Stanley Kubrick was famous for being obsessive about screenings, even going to theaters personally to observe the existing technology. There’s a funny story about him having the borders of a screen painted to accommodate a screening of A CLOCKWORK ORANGE and the painter was painting with orange paint. Thankfully, Kubrick caught it in time. In John Baxter’s book, he writes that “A Clockwork Orange marked Kubrick’s definitive abandonment of Cinemascope. There was simply too much variance between individual cinemas in masking, screen sizes, projection, and sound systems…” 

I had spoken and convinced the Fallon clients to screen THE DREAM in fake cinemascope, that is normal 35mm with optical cropping. I had composed many shots to take advantage of this format with some subjects at the extremes of the frame. I hadn’t used anamorphic lenses, but we did make an anamorphic print and I started to be concerned. 

“Where is the convention?’ 

“Vail. Colorado.” 

“Where is the screening?” 

“In the hotel theater.” 


Marcus and I discuss this, and I tell him to take a print to the theater and check it out. He flies to Vail and screens the film. I get a call. 

“The screening room sucks!” 

“Why does the screening room suck?” 

“They use a cheap flip-over lens for cinemascope. It chops off the ends of the frame so a lotta shots have missing people.” 

“That sucks.” 

“It gets worse. They have an imitation Dolby, a difference signal system that imitates Dolby but isn’t Dolby and if you have an ear you know it isn’t Dolby.” 

“We’re screwed. How does it sound?” 

“It ain’t Dolby but it’s not terrible.”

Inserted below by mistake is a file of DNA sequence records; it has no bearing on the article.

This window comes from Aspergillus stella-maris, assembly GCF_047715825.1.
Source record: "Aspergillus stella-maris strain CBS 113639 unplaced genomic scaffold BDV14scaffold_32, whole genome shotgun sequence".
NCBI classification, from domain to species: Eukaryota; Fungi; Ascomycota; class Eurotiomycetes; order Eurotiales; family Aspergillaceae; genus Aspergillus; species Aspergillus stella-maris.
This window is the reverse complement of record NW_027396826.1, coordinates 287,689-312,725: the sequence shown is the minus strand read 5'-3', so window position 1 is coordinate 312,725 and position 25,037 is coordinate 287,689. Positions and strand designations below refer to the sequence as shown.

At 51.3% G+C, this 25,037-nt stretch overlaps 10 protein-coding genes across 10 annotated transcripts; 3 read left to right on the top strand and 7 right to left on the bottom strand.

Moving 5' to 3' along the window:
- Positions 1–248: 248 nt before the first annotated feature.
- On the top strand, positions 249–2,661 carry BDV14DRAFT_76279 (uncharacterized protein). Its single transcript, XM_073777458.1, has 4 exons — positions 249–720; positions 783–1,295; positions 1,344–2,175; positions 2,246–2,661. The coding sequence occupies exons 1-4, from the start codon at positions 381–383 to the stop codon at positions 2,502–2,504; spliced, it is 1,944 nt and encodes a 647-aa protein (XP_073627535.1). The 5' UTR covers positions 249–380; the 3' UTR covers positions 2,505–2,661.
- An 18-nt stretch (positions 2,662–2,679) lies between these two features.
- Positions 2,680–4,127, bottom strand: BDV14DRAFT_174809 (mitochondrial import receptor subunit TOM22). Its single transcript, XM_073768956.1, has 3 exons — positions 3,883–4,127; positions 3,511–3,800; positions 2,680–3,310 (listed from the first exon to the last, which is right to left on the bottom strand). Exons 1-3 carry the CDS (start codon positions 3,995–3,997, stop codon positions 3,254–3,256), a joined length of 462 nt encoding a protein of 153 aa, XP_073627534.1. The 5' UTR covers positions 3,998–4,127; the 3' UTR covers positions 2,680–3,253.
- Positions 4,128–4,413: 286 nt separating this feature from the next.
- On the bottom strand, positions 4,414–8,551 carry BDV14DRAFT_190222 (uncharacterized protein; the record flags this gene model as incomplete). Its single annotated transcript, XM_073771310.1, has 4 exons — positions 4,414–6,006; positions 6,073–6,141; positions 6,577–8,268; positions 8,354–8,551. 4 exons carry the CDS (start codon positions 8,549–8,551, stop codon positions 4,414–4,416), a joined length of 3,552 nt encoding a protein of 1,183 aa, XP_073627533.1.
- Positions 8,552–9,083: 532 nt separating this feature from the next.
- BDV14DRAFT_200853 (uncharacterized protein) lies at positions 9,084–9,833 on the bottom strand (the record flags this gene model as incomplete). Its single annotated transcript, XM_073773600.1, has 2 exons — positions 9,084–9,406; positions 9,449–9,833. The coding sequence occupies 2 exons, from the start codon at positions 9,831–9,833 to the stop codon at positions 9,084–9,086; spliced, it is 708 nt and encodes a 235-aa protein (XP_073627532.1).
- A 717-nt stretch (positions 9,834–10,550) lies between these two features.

“Okay, but I think I can fix the picture. I called the lab and we can rent the proper lens for projection. I’ll call the rental house and have them ship the lens.” 

“No. Just get back here and get it, then get back there and see if it works. We’ve come too far to trust anybody. Be sure you’re there for the screening.”

Marcus had busted his hump working on this project. He was a camera assistant and soundman and editor and was on his way to becoming a director and author but right now he was my slave and in love with my beautiful and vivacious assistant. I may have threatened him. 

“How did the screening go?” 

“Fine. Everything worked.” 


I didn’t ask if they liked it, probably because I didn’t care if they liked it, because I liked it. 

The agency gave Marcus his first directing job. 

Marcus married my assistant and lived happily ever after. 

I lost my ass on the job, but I met Ben Johnson. 

Kubrick passed away almost immediately after he screened EYES WIDE SHUT for the WB execs. I hope it wasn’t because of the screen or projection.